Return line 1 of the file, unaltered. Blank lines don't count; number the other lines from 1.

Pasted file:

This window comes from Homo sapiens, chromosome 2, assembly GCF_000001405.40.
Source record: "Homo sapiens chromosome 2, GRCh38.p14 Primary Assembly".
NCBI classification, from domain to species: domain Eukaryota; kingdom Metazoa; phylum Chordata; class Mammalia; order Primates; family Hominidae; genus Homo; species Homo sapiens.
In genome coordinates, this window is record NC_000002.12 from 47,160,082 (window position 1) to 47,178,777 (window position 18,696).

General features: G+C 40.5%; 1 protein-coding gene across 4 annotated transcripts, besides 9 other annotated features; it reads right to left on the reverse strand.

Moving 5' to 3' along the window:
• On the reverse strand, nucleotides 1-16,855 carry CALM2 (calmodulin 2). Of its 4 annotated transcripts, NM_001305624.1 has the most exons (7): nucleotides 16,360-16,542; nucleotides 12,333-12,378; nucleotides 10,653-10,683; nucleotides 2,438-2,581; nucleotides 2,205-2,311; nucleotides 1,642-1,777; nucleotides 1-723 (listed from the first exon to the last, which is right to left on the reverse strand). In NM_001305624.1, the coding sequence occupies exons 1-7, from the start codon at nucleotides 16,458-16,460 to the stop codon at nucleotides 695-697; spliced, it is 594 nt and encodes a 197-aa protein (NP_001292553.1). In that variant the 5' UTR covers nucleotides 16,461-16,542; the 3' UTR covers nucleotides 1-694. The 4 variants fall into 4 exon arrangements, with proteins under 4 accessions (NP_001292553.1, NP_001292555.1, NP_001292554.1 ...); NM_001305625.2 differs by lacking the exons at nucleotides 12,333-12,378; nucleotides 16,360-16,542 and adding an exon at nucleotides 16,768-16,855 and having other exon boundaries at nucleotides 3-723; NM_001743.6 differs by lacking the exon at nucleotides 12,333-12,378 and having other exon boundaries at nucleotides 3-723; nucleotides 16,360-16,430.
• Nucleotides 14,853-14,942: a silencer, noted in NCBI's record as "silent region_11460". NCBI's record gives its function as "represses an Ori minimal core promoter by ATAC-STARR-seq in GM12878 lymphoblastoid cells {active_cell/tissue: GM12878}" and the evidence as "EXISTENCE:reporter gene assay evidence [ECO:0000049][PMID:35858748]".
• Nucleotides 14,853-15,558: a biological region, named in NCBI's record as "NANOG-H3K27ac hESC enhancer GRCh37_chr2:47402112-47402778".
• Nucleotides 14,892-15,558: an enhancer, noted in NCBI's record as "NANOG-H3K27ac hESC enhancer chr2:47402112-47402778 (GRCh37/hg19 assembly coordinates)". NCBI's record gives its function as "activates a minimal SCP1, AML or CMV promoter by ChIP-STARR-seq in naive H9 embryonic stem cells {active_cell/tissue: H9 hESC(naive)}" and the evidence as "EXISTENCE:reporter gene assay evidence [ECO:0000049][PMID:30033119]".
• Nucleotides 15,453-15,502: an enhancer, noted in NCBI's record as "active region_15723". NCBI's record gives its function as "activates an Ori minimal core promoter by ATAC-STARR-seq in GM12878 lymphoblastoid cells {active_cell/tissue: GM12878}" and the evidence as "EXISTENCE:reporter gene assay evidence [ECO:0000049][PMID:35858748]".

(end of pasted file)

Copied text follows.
This window comes from Homo sapiens, chromosome 2, assembly GCF_000001405.40.